|Publication number||US4200091 A|
|Application number||US 05/896,702|
|Publication date||Apr 29, 1980|
|Filing date||Apr 17, 1978|
|Priority date||Nov 23, 1977|
|Also published as||CA1108956A, CA1108956A1|
|Publication number||05896702, 896702, US 4200091 A, US 4200091A, US-A-4200091, US4200091 A, US4200091A|
|Inventors||Maria L. Del Conte|
|Original Assignee||Conte Maria L Del|
|Export Citation||BiBTeX, EndNote, RefMan|
|Patent Citations (6), Referenced by (14), Classifications (4)|
|External Links: USPTO, USPTO Assignment, Espacenet|
This invention relates to a new intrauterine device for use as a woman's contraceptive. This device is totally different from known devices and is characterised by a completely individual form.
Fertility control methods must be effective and safe and should afford no more than a minimum of side-effects both in terms of frequency and intensity.
Based on present knowledge a contraceptive must satisfy the following requirements in order to afford the maximum guarantees from a medical and psychological-social standpoint:
(1) Pearl and mathematical index as close as possible to 0.
(2) Minimum production of side-effects and with the smallest possible frequency.
(3) Minimum damage to the gyneco-endocrinal system.
(4) Minimum medical contraindications.
(5) Low medical extraction index.
(6) Very low expulsion index.
(7) Very high index of continuity or permanency.
(8) Contraceptive effect which lasts for years.
(9) Ability to be fitted easily not only by medical personnel, but also by paramedical personnel in case of need, with minimum risk to the patient.
(10) No need for continual medical inspection.
(11) Return of fertily on removing the contraceptive.
The device of this invention has the overall form of an inverted stylised letter Delta. Seen in profile, it has a rectangular cross-section.
More specifically, this device relates to an elastomeric intrauterine contraceptive in the form of a stylised inverted Delta which, in profile, possesses a rectangular shape over its entire cross-section, and which comprises an arc internal to the Delta-shaped structure at the center of which there is a channel through which a monofilament is knotted to descend double and pass through a hole provided in the center of the lower arc of the Delta, said device being adaptable to the variable shape of the uterine cavity.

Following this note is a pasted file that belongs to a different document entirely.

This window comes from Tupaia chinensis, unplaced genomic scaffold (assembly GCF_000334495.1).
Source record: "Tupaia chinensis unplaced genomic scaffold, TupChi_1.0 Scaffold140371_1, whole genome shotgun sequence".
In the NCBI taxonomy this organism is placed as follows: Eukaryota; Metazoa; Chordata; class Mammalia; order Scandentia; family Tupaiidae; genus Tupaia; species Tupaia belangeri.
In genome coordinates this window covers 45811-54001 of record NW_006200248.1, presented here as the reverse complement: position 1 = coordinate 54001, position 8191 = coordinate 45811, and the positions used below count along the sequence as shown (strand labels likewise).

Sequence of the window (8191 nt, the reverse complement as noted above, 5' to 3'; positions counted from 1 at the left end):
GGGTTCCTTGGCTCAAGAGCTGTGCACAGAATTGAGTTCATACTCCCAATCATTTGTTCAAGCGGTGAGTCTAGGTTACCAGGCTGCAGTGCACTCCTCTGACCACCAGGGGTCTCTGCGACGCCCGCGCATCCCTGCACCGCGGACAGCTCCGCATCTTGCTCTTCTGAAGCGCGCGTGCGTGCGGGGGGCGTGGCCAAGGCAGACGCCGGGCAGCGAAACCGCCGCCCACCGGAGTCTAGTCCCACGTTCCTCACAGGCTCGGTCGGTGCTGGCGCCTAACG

The present device will now be described by reference to the accompanying Drawings showing one particular embodiment by way of example.
FIG. 1 is a side view of the device of this invention.
FIG. 2 is a perspective view of the device of FIG. 1.
FIGS. 3a-3d illustrate several shapes which the device of FIG. 1 assumes during use.
In FIG. 1, beginning with the lower base of the device 1 at its longitudinal axis and proceeding along the right hand side there is a small arc 2 of a circle followed by a straight ascending line 3 inclined at about 45° to said base. This straight line occupies nearly the entire length of the device and constitutes it main member. At the top part connected to the side 3, the device comprises a slight contraction 4 and then continues in the form of a half circle 5 disposed in the opposite direction to the base arc and terminating a little higher than the plane passing through its initial point. The circle arc 6 which follows is inverted relative to the previous arc and remains lower than the latter. Said arc 6 is connected to another arc 7 disposed in the same direction as arc 5 and terminating at the longitudinal axis of the device. This entire upper part of the device, beginning at the contracting point at the main member has the overall shape of an undulating line. A straight portion 8 branches off at about three quarters the height of the main member in an ascending direction towards the longitudinal axis, and before intersecting said longitudinal axis there appears a protuberance 9 which occupies the entire cross-section of said portion 8.